The example above results in a standing wave ratio expressed as 1.3 to 1. In a perfectly matched
transmission line where there is no reflected power (Pr = 0), the standing wave ratio would be 1 to 1. A
standing wave ratio of 1.5 to 1 indicates a 5-percent reflection of energy (loss) and is considered to be the
maximum allowable loss. So, our example is within allowable limits.
If the standing wave ratio is greater than 1.5 to 1, then the transmission line efficiency has decreased
and troubleshooting is necessary. An excellent discussion of the reasons for standing wave ratio increases
is presented in EIMB, Test Methods and Practices, NAVSEA 0967-LP-000-0130.
You can determine the rf power absorbed by the load simply by subtracting the reflected power
reading from the incident power reading made by the wattmeter (30 watts - 0.5 watts = 29.5 watts).
The power meter just discussed is often described as an IN-LINE POWER METER because readings
are taken while the power meter is connected in series with the transmission line. Another type of power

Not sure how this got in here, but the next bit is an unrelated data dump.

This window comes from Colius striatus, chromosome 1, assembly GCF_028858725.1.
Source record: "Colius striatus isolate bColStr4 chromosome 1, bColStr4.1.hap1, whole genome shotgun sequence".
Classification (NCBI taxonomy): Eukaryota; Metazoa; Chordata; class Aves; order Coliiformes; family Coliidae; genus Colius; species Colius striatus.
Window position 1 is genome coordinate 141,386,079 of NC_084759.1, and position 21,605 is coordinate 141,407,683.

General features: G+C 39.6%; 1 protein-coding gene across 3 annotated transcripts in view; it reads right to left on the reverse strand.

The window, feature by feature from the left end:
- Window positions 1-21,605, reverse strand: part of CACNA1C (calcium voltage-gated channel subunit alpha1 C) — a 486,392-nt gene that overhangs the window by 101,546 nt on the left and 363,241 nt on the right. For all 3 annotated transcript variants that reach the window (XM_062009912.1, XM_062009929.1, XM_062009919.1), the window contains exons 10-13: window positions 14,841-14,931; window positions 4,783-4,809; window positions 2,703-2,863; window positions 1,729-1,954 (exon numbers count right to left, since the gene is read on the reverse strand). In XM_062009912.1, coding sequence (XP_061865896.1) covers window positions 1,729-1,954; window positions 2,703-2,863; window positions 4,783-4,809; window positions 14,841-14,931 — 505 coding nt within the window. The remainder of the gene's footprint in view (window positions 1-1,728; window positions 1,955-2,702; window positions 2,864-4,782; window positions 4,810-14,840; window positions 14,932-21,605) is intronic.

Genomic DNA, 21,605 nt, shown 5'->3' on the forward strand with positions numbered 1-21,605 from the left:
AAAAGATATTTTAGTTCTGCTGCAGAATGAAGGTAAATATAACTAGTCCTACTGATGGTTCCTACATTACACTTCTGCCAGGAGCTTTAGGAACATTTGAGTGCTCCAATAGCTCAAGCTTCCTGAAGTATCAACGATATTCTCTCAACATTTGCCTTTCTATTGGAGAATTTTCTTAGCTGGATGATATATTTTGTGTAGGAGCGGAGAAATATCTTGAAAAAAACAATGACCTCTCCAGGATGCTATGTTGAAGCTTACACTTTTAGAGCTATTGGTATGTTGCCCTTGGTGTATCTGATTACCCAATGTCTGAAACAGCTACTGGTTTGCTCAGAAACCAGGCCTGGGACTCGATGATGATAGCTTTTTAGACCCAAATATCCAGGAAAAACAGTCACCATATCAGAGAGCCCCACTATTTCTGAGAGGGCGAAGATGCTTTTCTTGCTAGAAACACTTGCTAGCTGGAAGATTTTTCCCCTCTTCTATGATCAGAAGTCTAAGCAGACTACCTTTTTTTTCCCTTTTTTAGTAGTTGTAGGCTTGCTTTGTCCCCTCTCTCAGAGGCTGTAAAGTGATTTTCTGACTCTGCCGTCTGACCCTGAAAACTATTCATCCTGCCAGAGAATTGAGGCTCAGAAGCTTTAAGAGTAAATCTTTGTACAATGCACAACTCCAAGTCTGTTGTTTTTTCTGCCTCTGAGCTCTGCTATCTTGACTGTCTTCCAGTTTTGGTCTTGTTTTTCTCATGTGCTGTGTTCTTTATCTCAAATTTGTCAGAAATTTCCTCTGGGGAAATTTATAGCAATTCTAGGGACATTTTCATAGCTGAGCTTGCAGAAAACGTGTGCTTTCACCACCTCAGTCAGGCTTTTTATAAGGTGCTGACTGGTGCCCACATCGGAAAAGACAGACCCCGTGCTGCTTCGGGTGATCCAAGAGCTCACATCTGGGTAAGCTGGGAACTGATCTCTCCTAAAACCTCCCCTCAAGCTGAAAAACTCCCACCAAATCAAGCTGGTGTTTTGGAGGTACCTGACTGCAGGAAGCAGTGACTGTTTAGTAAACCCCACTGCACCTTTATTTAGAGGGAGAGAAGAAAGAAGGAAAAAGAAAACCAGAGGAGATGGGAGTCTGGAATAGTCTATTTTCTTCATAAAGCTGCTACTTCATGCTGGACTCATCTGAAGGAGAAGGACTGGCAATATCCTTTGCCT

meter used by the Navy measures power indirectly. An example of an indirect-measuring power meter is
described in the next section.
INDIRECT-MEASURING POWER METERS
An example of an indirect-measuring power meter is the HP-431C, shown in figure 5-2. The
controls, connectors, and indicators for the power meter are illustrated in figure 5-3. This power meter can
be operated from either an ac or dc primary power source. The ac source can be either 115 or 230 volts at
50 to 400 hertz. The dc source is a 24-volt rechargeable battery. Overall circuit operation of the power
meter is shown in the block diagram in figure 5-4.